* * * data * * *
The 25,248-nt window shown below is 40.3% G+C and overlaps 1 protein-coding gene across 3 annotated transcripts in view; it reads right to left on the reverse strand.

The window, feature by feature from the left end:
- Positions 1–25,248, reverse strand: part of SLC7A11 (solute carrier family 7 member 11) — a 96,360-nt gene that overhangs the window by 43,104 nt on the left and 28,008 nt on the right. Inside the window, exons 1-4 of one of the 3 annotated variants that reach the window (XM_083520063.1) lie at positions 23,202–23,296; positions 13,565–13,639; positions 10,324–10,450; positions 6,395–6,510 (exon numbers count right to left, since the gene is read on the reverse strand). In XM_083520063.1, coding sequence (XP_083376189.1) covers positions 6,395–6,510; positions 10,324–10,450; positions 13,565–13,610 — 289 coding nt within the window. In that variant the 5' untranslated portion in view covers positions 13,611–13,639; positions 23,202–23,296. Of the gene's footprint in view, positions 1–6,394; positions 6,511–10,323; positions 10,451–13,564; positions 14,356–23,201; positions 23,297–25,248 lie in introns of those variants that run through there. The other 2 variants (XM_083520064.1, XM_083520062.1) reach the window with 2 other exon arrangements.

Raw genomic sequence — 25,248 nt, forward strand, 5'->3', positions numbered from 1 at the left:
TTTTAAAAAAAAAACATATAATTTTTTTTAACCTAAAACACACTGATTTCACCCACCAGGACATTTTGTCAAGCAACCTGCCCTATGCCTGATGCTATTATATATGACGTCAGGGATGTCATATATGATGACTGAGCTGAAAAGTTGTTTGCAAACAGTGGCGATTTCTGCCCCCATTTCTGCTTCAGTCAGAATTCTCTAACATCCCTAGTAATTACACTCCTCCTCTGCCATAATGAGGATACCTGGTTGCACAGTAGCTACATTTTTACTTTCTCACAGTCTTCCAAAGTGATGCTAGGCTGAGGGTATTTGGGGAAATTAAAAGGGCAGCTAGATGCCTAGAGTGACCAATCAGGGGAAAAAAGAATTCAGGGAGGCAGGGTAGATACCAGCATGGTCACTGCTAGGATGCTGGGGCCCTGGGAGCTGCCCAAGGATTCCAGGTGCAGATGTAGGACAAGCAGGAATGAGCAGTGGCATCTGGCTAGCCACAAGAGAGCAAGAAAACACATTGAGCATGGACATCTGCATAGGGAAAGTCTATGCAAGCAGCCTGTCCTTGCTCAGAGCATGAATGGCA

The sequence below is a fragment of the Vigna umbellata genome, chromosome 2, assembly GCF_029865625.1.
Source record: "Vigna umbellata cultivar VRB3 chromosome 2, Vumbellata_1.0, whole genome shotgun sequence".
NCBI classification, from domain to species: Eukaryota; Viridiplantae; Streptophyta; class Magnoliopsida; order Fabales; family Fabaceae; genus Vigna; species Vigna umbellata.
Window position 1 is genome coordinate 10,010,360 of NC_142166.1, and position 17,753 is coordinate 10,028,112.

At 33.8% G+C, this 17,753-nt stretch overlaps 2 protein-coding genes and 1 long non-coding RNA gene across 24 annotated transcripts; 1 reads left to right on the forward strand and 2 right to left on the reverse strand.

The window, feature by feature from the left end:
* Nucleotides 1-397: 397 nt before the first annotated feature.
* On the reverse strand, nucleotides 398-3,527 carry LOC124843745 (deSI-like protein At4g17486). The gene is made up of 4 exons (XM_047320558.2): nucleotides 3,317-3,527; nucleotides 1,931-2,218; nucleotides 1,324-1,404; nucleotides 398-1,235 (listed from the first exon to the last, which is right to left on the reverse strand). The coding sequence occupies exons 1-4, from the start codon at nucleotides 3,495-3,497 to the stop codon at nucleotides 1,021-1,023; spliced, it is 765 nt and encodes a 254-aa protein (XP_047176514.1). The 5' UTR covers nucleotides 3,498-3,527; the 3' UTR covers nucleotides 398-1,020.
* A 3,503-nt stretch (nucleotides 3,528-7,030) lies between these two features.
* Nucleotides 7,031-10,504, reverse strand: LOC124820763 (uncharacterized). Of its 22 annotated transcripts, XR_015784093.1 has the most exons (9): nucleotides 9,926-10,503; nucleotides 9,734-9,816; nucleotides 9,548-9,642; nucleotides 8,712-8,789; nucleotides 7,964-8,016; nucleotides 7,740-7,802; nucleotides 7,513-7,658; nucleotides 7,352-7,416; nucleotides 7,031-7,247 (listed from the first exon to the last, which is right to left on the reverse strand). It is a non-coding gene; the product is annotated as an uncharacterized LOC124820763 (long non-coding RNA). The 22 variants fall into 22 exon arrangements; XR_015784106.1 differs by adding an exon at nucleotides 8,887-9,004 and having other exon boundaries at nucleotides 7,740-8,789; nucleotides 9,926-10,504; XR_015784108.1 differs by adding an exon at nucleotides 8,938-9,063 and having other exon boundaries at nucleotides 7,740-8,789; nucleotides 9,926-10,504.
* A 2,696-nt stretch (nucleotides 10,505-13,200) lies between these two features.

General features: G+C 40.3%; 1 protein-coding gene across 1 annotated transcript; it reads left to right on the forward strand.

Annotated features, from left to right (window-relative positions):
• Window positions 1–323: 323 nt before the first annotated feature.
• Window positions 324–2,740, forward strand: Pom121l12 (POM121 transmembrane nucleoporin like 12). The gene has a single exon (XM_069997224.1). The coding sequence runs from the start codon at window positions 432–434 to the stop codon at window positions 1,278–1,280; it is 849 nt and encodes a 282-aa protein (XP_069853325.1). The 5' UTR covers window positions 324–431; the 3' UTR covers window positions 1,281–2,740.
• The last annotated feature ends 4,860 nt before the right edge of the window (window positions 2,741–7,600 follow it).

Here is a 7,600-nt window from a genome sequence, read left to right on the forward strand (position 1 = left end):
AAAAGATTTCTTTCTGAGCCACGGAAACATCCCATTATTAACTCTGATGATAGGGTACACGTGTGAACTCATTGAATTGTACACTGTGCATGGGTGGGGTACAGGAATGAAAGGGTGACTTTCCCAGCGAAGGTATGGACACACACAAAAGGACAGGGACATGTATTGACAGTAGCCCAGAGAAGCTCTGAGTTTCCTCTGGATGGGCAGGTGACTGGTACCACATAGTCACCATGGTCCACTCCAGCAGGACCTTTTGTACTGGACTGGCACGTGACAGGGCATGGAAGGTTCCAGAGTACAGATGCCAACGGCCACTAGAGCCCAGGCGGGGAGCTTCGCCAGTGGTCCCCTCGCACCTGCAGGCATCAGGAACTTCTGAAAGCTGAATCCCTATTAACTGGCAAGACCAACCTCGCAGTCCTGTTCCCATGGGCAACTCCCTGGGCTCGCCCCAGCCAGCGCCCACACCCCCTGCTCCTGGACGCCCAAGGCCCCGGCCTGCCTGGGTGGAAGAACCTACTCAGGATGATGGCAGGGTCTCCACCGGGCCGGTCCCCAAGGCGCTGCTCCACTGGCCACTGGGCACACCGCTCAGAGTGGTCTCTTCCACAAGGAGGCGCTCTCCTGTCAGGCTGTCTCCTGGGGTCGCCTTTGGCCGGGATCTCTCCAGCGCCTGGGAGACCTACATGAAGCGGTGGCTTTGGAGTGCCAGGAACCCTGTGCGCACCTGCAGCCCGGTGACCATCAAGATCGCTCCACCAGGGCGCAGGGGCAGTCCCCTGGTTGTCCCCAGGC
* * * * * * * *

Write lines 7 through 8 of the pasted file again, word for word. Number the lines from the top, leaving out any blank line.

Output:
Source record: "Vigna umbellata cultivar VRB3 chromosome 2, Vumbellata_1.0, whole genome shotgun sequence".
NCBI classification, from domain to species: Eukaryota; Viridiplantae; Streptophyta; class Magnoliopsida; order Fabales; family Fabaceae; genus Vigna; species Vigna umbellata.